About this book
This book highlights the repeated refusal of post-genocide Rwandan refugees to return ‘home’ and why even high-profile government officials continue to flee to this day. This resistance has taken place for a lengthy period in spite of the fact that genocide ended 25 years ago and the government of Rwanda and the United Nations have assured security in the country. Based on interviews conducted with a number of refugees living in Africa, Europe, and North America, the book explains the high degree of fear and trauma refugees have experienced in the face of the present Rwandan government that was involved in the genocide and other serious crimes both in Rwanda and the neighboring Democratic Republic of Congo. With this book, refugee policies and implementation of the United Nations and some host countries in Africa must be questioned. Some exiles have been stripped of their refugee status in early 2018 and host countries may refoul the refugees back to Rwanda, counter to the principle of non-refoulement (“no expulsion of refugees to a high-risk country”), the cornerstone of asylum and of international refugee law.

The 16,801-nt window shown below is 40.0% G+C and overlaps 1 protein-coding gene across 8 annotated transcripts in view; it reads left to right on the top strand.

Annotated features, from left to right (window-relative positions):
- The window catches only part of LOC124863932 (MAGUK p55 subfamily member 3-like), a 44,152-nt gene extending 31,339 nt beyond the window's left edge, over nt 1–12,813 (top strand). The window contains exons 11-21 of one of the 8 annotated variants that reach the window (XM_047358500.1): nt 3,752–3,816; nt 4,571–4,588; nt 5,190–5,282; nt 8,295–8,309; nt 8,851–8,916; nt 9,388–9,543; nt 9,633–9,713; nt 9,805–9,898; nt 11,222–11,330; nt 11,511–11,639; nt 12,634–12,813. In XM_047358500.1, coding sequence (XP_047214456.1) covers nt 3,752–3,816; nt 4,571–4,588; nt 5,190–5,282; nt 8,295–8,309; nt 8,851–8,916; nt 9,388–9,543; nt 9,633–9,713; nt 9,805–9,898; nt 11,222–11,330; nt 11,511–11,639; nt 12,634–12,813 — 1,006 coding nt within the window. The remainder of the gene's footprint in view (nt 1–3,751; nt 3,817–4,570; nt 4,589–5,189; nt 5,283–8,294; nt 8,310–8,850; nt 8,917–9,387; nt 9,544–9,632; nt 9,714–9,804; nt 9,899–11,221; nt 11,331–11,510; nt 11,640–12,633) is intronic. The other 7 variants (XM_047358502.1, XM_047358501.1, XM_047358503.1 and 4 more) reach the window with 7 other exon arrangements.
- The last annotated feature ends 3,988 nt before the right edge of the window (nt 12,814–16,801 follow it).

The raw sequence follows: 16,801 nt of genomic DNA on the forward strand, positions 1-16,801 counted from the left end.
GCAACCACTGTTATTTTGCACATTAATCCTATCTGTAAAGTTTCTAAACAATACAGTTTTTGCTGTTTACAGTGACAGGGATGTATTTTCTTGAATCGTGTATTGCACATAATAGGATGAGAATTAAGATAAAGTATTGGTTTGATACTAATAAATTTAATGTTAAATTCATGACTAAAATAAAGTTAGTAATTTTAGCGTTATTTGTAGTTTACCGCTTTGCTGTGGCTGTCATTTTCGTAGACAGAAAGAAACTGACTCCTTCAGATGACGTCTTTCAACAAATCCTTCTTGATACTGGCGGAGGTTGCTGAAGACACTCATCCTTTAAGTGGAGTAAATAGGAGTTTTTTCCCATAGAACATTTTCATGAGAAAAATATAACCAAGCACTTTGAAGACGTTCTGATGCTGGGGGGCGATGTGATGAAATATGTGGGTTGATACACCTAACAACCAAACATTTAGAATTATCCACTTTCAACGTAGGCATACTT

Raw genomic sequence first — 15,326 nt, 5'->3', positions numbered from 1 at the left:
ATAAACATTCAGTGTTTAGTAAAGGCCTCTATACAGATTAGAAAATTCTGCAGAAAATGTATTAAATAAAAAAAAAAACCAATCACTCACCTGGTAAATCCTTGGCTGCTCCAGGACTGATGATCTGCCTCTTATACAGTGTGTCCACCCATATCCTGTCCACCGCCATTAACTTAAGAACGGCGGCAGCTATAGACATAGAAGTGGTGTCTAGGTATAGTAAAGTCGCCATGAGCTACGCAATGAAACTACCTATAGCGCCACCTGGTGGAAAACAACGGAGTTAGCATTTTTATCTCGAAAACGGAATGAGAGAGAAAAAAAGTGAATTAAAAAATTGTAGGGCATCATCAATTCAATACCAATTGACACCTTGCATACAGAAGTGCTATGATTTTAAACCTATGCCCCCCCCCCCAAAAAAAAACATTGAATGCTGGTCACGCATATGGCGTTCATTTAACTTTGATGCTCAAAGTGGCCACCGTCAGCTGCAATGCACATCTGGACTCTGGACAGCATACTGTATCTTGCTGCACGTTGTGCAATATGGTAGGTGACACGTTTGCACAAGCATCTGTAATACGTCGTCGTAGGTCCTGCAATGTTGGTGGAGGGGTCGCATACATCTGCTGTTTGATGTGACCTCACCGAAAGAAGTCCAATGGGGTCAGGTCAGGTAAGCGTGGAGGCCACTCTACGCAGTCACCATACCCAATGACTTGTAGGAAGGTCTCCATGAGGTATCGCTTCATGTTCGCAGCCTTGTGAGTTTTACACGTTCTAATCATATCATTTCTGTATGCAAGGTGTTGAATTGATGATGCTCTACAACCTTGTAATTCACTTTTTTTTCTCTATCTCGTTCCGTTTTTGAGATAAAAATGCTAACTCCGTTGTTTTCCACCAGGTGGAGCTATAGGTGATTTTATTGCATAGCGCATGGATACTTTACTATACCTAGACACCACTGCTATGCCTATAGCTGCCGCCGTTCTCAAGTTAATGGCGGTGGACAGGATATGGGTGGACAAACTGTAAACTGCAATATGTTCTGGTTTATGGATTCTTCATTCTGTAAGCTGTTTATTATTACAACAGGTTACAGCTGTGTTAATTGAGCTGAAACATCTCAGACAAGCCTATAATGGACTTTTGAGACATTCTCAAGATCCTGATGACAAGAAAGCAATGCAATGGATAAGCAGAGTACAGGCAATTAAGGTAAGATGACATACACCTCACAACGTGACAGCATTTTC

“Forced migration is at the heart of the peacebuilding, conflict and insecurity challenges of the Great Lakes region of Africa. Refugee flows between the DRC and Rwanda have epitomized the human misery of contemporary armed conflict, in particular in the 1990s. Masako Yonekawa provides unique insights that are both politically compelling and deeply moving at the human level. It is written by someone with firsthand experience of the tragedy, and it effectively demonstrates that the humanitarian crisis of forced migration in the region was also a political crisis and a failure of international engagement. It is essential reading for anyone wishing to understand this difficult episode.”
Edward Newman, Professor, School of Politics and International Studies, University of Leeds